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About tnuag

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  1. Yes, the Blackburn is finished and printed - to quote a friend, it clips together and stays together without glue. Another advantage of 3D printing, the upper and lower wings plus the inter-plane struts come as a single part, So it is automatically correctly aligned. When the transparencies are done, the kit will appear at Hannants.
  2. This was the source data I used, based on a document from Carrier Engineering Co. of Wembly. ASR1 to ASR 16 Displacement: 10.8 tons Hull dimensions: Length 32’ 02” Beam 10’ 0” Moulded Depth 6’ 0” Draft 3’ 3” It is simple to do some kits in 1:48 - it only means changing one value in the CAD program. I designed it so that you can lift the superstructure off to let the interior be seen if required. I will try to get the German Lobster Pot finished as well.
  3. We expect to deliver the 1:72 version to Hannants between May and July this year, provided no major problems crop up during production. As regards other scales, are there any of interest -1:144 / 1:48 / 1:35 ? - Some feedback here would be helpful and appreciated.
  4. Initially 1:72, but the beauty of 3D printing is that you can do any scale. I have put in all the details that I could find, so 1:48 is possible, while 1:144 has given some remarkable results. As an example, we are doing some test shots of the Wendy loader in 1:144, while a Sentinel tractor built in 1:144 as a single part. There are two photographs of this tractor on the Hannants page at https://www.hannants.co.uk/product/GE144050?result-token=eHiAR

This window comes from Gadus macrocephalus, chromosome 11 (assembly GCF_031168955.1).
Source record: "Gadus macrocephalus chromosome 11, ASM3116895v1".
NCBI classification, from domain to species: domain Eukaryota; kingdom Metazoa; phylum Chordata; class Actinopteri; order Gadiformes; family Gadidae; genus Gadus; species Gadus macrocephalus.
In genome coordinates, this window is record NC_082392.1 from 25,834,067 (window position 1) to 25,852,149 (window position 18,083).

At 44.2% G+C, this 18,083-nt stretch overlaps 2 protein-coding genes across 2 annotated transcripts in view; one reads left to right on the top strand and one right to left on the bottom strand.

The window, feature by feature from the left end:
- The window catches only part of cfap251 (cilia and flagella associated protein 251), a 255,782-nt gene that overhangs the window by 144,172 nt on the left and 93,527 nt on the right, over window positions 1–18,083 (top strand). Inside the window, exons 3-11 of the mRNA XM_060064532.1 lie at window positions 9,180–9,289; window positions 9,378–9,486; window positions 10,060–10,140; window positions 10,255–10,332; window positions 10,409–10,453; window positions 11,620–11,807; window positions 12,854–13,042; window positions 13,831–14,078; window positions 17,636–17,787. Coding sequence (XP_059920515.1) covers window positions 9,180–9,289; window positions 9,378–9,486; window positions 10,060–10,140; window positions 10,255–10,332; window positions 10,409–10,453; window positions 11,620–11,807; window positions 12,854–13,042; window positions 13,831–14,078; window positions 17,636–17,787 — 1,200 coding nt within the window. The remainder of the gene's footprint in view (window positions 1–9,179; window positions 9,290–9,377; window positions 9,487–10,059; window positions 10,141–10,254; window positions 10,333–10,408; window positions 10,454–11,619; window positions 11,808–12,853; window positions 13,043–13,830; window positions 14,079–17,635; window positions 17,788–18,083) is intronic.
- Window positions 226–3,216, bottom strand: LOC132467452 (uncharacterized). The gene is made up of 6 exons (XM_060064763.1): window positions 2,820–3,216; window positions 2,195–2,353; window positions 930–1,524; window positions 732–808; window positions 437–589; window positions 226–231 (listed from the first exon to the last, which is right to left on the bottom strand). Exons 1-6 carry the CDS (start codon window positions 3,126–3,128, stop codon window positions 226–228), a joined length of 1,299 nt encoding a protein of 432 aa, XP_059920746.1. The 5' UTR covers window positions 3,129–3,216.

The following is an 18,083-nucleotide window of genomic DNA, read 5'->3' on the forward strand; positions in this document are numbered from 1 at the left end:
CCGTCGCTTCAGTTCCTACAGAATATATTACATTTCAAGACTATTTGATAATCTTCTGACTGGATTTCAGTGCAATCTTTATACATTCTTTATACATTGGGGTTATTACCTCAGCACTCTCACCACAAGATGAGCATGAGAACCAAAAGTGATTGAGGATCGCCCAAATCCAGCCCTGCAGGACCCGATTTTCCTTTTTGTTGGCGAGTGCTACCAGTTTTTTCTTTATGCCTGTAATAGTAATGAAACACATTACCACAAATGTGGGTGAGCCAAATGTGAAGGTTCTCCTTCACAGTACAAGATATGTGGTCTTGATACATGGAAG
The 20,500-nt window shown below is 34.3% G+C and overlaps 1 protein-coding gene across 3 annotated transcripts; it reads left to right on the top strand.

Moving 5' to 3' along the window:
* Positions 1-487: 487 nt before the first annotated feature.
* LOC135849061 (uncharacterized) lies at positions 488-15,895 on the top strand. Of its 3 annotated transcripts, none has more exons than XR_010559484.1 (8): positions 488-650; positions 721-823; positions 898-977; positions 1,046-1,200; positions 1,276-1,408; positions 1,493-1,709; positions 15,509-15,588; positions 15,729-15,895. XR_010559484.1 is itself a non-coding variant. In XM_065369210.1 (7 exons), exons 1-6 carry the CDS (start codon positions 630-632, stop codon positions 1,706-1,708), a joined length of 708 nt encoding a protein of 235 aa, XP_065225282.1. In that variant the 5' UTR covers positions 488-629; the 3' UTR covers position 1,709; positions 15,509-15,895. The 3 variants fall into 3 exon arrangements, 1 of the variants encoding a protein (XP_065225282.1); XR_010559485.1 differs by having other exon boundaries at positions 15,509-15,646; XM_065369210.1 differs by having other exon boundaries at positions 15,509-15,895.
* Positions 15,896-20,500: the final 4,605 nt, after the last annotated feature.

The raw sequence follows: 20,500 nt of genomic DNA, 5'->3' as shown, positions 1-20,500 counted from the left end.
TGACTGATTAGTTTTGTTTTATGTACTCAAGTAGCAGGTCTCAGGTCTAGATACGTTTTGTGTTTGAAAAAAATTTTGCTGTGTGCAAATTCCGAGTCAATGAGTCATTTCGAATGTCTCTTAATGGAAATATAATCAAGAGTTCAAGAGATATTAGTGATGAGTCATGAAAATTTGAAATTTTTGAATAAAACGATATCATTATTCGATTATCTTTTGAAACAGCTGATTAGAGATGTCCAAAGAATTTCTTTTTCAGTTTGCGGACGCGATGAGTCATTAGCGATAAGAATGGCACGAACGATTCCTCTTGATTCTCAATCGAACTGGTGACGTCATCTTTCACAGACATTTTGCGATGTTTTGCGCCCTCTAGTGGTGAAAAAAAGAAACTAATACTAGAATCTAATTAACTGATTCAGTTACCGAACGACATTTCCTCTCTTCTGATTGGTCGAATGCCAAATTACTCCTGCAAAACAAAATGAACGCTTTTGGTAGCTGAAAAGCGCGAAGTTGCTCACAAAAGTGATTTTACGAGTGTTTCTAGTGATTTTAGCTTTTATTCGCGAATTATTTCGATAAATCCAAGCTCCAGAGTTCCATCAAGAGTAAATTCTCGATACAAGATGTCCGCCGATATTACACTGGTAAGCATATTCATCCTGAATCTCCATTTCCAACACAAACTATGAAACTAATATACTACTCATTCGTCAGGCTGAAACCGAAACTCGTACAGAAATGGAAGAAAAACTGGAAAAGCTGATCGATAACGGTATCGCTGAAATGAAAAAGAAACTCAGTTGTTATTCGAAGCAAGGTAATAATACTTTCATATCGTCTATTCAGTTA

5. During WW2 these rescue floats were moored at various grid references in the English Channel as a haven for ditched aircrew. I started this project before my wife died and have finally got round to finishing it. The delay is beneficial as we now have 3D printing - very different to cast resin ad etched brass. Anyway the design is finished and we are now doing some rest shots - here are some screen shots including two of the interior. The model has a removable superstructure, to give access to this detailed interior.
  6. I also use Catia V5 and an individual can buy a license. A superb program and I import plans or drawings as dxf on a sketch, then trace them. It isn't cheap, and I was surprised when one of the Airfix designers told me they use the same software as an expensive Italian car manufacturer, and not Catia.
  7. We delivered several items to Hannants this week, I am still amazed at the level of detail and build quality possible with 3D printing Here are a few pictures, thanks to Andy Davies for building the models and taking the photographs: RAF Trolley Accumulator - pre-war & early WW2 in 1:24, 1:32, 1:48 and 1:72 scales RAF Trolley Accumulator - late WW2 & post-war in 1:24, 1:32, 1:48 and 1:72 RAF Taskmaster medium tractor in 1:72 scale RAF Super Taskmaster medium tractor in 1:72 scale
  8. Alternatively, you will be able to buy one from Hannants - it is so simple to 3D print.
  9. Just for interest, here are two photos of a 3D printed Blue Steel bomb trolley. It is shown with the Vulcan adapters in place.
  10. Thank you for the kind words, and hope you enjoy the build.
  11. The 144 Valiant B2 is designed and a test shot produced - it will come when time permits. It will be 3D printed.
  12. Using CAD we can do any scale - routinely 48 and 72, This exercise is a trial of CAD and 3D printing because the level of detail now possible is superb. I regard MSLA as the biggest step forward in decades.
  13. Agreed, Interesting to model in CAD though.
  14. I am trying a few ideas for a biplane kit, using 3D printing. Here is a screen shot:
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